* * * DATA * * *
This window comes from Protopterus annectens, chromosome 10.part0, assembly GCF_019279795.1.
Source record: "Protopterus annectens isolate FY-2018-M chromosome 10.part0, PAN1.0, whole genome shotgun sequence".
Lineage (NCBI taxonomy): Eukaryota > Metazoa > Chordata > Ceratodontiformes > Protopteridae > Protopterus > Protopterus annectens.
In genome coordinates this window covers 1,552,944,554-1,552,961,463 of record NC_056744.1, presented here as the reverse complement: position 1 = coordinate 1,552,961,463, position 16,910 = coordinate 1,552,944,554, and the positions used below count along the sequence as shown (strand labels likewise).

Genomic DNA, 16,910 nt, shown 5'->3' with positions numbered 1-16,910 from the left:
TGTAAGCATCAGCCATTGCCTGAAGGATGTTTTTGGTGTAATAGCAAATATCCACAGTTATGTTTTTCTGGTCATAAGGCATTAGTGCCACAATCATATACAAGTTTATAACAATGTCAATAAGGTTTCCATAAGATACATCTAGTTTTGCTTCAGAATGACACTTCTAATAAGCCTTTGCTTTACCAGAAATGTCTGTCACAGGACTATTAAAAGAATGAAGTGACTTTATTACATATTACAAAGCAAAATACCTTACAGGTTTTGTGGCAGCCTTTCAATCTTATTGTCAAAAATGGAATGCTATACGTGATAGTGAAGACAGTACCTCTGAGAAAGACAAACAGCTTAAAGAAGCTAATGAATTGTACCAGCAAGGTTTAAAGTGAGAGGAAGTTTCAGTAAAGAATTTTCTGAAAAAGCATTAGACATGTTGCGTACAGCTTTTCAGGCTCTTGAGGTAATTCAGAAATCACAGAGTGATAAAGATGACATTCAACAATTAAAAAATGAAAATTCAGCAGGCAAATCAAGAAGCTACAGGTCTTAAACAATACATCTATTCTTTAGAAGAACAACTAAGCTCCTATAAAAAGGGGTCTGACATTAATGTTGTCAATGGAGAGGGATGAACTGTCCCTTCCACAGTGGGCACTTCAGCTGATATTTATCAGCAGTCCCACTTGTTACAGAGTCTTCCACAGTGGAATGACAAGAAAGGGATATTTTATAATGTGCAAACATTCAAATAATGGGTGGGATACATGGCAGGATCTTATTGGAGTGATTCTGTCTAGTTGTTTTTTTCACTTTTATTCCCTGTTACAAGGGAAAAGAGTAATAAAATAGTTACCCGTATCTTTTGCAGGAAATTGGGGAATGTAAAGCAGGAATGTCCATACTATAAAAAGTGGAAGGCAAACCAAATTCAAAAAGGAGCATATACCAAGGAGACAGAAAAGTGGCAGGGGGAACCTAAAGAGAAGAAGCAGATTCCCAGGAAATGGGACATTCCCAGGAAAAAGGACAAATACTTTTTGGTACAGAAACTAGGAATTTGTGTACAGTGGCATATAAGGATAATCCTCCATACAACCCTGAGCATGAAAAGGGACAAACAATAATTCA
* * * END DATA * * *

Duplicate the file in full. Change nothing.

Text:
This window comes from Protopterus annectens, chromosome 10.part0, assembly GCF_019279795.1.
Source record: "Protopterus annectens isolate FY-2018-M chromosome 10.part0, PAN1.0, whole genome shotgun sequence".
Lineage (NCBI taxonomy): Eukaryota > Metazoa > Chordata > Ceratodontiformes > Protopteridae > Protopterus > Protopterus annectens.
In genome coordinates this window covers 1,552,944,554-1,552,961,463 of record NC_056744.1, presented here as the reverse complement: position 1 = coordinate 1,552,961,463, position 16,910 = coordinate 1,552,944,554, and the positions used below count along the sequence as shown (strand labels likewise).

Genomic DNA, 16,910 nt, shown 5'->3' with positions numbered 1-16,910 from the left:
TGTAAGCATCAGCCATTGCCTGAAGGATGTTTTTGGTGTAATAGCAAATATCCACAGTTATGTTTTTCTGGTCATAAGGCATTAGTGCCACAATCATATACAAGTTTATAACAATGTCAATAAGGTTTCCATAAGATACATCTAGTTTTGCTTCAGAATGACACTTCTAATAAGCCTTTGCTTTACCAGAAATGTCTGTCACAGGACTATTAAAAGAATGAAGTGACTTTATTACATATTACAAAGCAAAATACCTTACAGGTTTTGTGGCAGCCTTTCAATCTTATTGTCAAAAATGGAATGCTATACGTGATAGTGAAGACAGTACCTCTGAGAAAGACAAACAGCTTAAAGAAGCTAATGAATTGTACCAGCAAGGTTTAAAGTGAGAGGAAGTTTCAGTAAAGAATTTTCTGAAAAAGCATTAGACATGTTGCGTACAGCTTTTCAGGCTCTTGAGGTAATTCAGAAATCACAGAGTGATAAAGATGACATTCAACAATTAAAAAATGAAAATTCAGCAGGCAAATCAAGAAGCTACAGGTCTTAAACAATACATCTATTCTTTAGAAGAACAACTAAGCTCCTATAAAAAGGGGTCTGACATTAATGTTGTCAATGGAGAGGGATGAACTGTCCCTTCCACAGTGGGCACTTCAGCTGATATTTATCAGCAGTCCCACTTGTTACAGAGTCTTCCACAGTGGAATGACAAGAAAGGGATATTTTATAATGTGCAAACATTCAAATAATGGGTGGGATACATGGCAGGATCTTATTGGAGTGATTCTGTCTAGTTGTTTTTTTCACTTTTATTCCCTGTTACAAGGGAAAAGAGTAATAAAATAGTTACCCGTATCTTTTGCAGGAAATTGGGGAATGTAAAGCAGGAATGTCCATACTATAAAAAGTGGAAGGCAAACCAAATTCAAAAAGGAGCATATACCAAGGAGACAGAAAAGTGGCAGGGGGAACCTAAAGAGAAGAAGCAGATTCCCAGGAAATGGGACATTCCCAGGAAAAAGGACAAATACTTTTTGGTACAGAAACTAGGAATTTGTGTACAGTGGCATATAAGGATAATCCTCCATACAACCCTGAGCATGAAAAGGGACAAACAATAATTCA